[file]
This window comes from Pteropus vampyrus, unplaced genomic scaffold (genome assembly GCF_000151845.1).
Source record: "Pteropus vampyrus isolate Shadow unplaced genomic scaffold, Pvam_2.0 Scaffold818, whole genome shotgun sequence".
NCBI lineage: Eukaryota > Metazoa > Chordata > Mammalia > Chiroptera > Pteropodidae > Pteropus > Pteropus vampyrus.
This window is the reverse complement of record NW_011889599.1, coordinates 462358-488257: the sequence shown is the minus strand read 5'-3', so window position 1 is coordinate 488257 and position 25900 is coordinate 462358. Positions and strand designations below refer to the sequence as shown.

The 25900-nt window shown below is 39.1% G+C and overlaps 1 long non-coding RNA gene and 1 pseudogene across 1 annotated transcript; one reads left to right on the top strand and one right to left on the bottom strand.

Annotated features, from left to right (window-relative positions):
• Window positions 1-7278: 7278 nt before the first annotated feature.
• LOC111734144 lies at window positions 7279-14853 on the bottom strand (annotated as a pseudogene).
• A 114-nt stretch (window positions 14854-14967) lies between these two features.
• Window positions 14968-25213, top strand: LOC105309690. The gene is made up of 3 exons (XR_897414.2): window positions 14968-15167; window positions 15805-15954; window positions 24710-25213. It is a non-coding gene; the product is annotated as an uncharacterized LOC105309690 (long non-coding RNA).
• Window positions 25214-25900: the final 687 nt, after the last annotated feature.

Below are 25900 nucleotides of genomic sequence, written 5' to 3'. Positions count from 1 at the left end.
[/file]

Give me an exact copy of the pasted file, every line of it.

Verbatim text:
This window comes from Pteropus vampyrus, unplaced genomic scaffold (genome assembly GCF_000151845.1).
Source record: "Pteropus vampyrus isolate Shadow unplaced genomic scaffold, Pvam_2.0 Scaffold818, whole genome shotgun sequence".
NCBI lineage: Eukaryota > Metazoa > Chordata > Mammalia > Chiroptera > Pteropodidae > Pteropus > Pteropus vampyrus.
This window is the reverse complement of record NW_011889599.1, coordinates 462358-488257: the sequence shown is the minus strand read 5'-3', so window position 1 is coordinate 488257 and position 25900 is coordinate 462358. Positions and strand designations below refer to the sequence as shown.

The 25900-nt window shown below is 39.1% G+C and overlaps 1 long non-coding RNA gene and 1 pseudogene across 1 annotated transcript; one reads left to right on the top strand and one right to left on the bottom strand.

Annotated features, from left to right (window-relative positions):
• Window positions 1-7278: 7278 nt before the first annotated feature.
• LOC111734144 lies at window positions 7279-14853 on the bottom strand (annotated as a pseudogene).
• A 114-nt stretch (window positions 14854-14967) lies between these two features.
• Window positions 14968-25213, top strand: LOC105309690. The gene is made up of 3 exons (XR_897414.2): window positions 14968-15167; window positions 15805-15954; window positions 24710-25213. It is a non-coding gene; the product is annotated as an uncharacterized LOC105309690 (long non-coding RNA).
• Window positions 25214-25900: the final 687 nt, after the last annotated feature.

Below are 25900 nucleotides of genomic sequence, written 5' to 3'. Positions count from 1 at the left end.